The magnitude of the received acoustic signal is an indication of the optimization of the acoustic path and possible presence of scale or other deposits. When the probe is adjusted to optimum insertion depth and rotational orientation angle, the signal has a maximum level. By adjusting the probe mounting during its installation for this maximum level, an installation is made to more closely approximate the factory calibration conditions than that which would result if the installer merely used relatively crude mechanical measurements and his visual aiming abilities to set depth and angle. To facilitate this calibration, the flow sensing probe may contain a display such an analog or digital voltmeter or array of LEDs to indicate the received signal level.

Although it is believed that the foregoing recital of features and advantages may be of use to one who is skilled in the art and wishes to learn how to practice the invention, it will be recognized that the foregoing recital is not intended to list all of the features and advantages of the invention, and that less than all of the recited features and advantages may be provided by some embodiments.

BRIEF DESCRIPTION OF SEVERAL VIEWS OF THE DRAWING

The various advantages of the present invention will become apparent to one skilled in the art by reading the following specification and subjoined claims and by referencing the following drawings in which:

FIG. 1 is a partly schematic, partly sectional view taken perpendicular to the axis of the pipe of a preferred embodiment of a flow rate measuring insertion probe inserted through a fitting on an upper surface of a pipe.

FIG. 2 is a detailed partly cut-away view of the probe of FIG. 1 taken along the axis of the pipe.

FIG. 3 is a horizontal sectional view of the probe of FIG. 1, as indicated by the arrows 3-3 in FIG. 1.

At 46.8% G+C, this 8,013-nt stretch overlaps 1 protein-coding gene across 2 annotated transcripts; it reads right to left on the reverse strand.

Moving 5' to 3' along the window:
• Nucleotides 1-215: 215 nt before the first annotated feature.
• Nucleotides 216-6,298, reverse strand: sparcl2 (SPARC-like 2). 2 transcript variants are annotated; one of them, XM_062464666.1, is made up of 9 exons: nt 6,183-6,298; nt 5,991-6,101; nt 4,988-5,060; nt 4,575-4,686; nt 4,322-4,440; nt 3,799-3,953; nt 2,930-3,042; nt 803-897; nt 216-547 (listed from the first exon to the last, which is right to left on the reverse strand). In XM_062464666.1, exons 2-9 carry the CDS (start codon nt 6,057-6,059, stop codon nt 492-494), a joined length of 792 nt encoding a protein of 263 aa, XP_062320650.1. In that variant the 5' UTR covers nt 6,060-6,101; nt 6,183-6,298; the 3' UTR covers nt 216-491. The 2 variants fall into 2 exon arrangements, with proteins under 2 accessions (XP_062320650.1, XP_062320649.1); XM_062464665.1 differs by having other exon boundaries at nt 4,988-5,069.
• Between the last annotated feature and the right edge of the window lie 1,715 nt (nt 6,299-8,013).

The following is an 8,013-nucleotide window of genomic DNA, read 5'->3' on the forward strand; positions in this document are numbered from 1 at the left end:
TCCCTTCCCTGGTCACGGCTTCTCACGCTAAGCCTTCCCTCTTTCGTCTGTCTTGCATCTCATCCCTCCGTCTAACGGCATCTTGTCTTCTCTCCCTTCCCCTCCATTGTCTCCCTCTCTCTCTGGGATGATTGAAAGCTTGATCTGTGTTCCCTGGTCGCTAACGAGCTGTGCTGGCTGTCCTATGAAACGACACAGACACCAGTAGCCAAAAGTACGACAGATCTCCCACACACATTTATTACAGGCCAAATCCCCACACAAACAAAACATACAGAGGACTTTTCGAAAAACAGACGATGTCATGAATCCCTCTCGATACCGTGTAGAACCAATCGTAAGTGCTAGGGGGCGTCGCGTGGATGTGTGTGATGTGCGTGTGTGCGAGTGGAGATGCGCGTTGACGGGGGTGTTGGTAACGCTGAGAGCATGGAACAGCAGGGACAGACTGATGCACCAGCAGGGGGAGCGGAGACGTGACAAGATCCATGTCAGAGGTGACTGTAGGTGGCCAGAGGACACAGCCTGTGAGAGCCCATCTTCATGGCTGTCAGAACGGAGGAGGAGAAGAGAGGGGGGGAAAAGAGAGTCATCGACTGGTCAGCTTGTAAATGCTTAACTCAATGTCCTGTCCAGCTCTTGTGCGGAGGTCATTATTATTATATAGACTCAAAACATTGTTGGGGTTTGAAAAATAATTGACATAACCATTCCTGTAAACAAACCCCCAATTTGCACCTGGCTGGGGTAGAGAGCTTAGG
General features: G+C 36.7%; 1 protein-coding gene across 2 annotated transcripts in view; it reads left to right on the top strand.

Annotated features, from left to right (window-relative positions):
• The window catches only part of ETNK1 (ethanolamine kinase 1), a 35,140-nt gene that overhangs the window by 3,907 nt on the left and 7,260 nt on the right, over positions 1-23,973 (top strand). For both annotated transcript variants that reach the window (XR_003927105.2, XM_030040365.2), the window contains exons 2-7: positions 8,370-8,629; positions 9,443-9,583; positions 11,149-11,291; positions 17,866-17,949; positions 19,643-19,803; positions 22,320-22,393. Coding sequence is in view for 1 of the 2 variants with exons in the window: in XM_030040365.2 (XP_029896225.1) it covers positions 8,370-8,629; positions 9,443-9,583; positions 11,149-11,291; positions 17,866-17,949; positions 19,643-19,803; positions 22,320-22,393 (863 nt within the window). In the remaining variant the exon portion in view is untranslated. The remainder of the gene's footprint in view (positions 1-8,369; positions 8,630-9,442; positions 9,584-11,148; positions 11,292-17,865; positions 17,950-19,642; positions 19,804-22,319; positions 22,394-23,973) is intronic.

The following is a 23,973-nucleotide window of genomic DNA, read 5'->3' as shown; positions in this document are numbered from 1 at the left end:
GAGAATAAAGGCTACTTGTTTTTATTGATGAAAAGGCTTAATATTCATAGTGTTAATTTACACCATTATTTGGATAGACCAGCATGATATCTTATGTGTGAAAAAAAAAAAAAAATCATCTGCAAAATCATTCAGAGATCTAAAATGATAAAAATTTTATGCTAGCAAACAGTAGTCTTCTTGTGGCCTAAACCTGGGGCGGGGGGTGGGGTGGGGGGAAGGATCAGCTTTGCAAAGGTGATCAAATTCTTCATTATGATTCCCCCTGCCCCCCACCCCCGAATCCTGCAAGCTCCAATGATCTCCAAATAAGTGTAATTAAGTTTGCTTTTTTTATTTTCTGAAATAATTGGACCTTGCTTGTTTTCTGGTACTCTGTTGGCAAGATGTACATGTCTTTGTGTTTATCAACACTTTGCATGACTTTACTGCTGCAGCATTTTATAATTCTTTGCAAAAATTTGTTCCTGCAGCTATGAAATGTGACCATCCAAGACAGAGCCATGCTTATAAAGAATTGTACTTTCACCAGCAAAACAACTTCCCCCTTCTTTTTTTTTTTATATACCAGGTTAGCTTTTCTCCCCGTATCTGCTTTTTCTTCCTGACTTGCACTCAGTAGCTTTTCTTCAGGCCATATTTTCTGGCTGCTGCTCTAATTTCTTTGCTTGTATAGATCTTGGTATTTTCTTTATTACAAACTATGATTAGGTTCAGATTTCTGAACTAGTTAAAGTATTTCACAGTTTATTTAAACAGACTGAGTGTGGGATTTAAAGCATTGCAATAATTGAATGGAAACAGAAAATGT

FIG. 4 is a simplified block diagram of a circuit usable with the apparatus of FIGS. 1-3 for aiding installation, measuring pipe diameter, and measuring flow.

FIG. 5 is a partly schematic, partly cut-away view of an embodiment of the invention employing two flow probes oriented at different angular settings with respect to the flow axis.

FIG. 6 is a partly schematic, partly sectional view taken perpendicular to the axis of the pipe of the embodiment of FIG. 5.

DETAILED DESCRIPTION OF THE INVENTION

In studying the detailed description, the reader may be aided by noting definitions of certain words and phrases throughout this patent document. Whenever those definitions are provided, those of ordinary skill in the art should understand that in many, if not most instances, such definitions apply to both preceding and following uses of such defined words and phrases. At the outset of this Description, one may note that the terms “include” and “comprise,” as well as derivatives thereof, mean inclusion without limitation; and the term “or,” is inclusive, meaning and/or.

The term “insertion probe” as used herein, denotes an item elongated along a probe axis and designed to be inserted into a pipe or other vessel so that a sensing element on, or closely adjacent, the inserted end of the probe is at a selected probe axial insertion depth and orientation with respect to that pipe or vessel. Although much of the ensuing discussion is directed toward in-field insertion of probes into a pre-existing pipe, it will be understood that an insertion probe could equally well be factory-installed in a pipe section that was then built into a run of piping. A “flow probe”, as used herein, provides the conventional denotation of a portion of a flow sensor configured to be inserted into a pipe. When a flow probe is inserted into a pipe so that a flow measurement direction, defined with respect to the probe, and perpendicular to the probe axis, is parallel to or collinear with the axis of the pipe, a raw flow signal from the flow probe is then a measure of the rate at which the fluid is flowing past the probe in the immediate vicinity of the probe at whatever insertion depth has been selected. In many cases what is desired is the volumetric flow rate (e.g., gallons per minute flowing through the pipe), which is calculated by multiplying a representative fluid flow rate by the cross-sectional area of the inside of the pipe. Thus a “volumetric flow sensor” is an instrument providing an output signal value representative of the volumetric flow rate, which may be described as a respective volumetric flow rate when derived from phase changes in upstream and downstream acoustic transmissions between a pair of transducers, or which may be referred to as a composite volumetric flow rate when generated by combining (e.g., by averaging) measurements made using multiple pairs of transducers. Prior art volumetric flow sensors generally operate by assuming a nominal value for the inside diameter of a pipe and using that value to calculate the cross-sectional flow area, a practice which often introduces serious errors as the ID assumptions are often incorrect.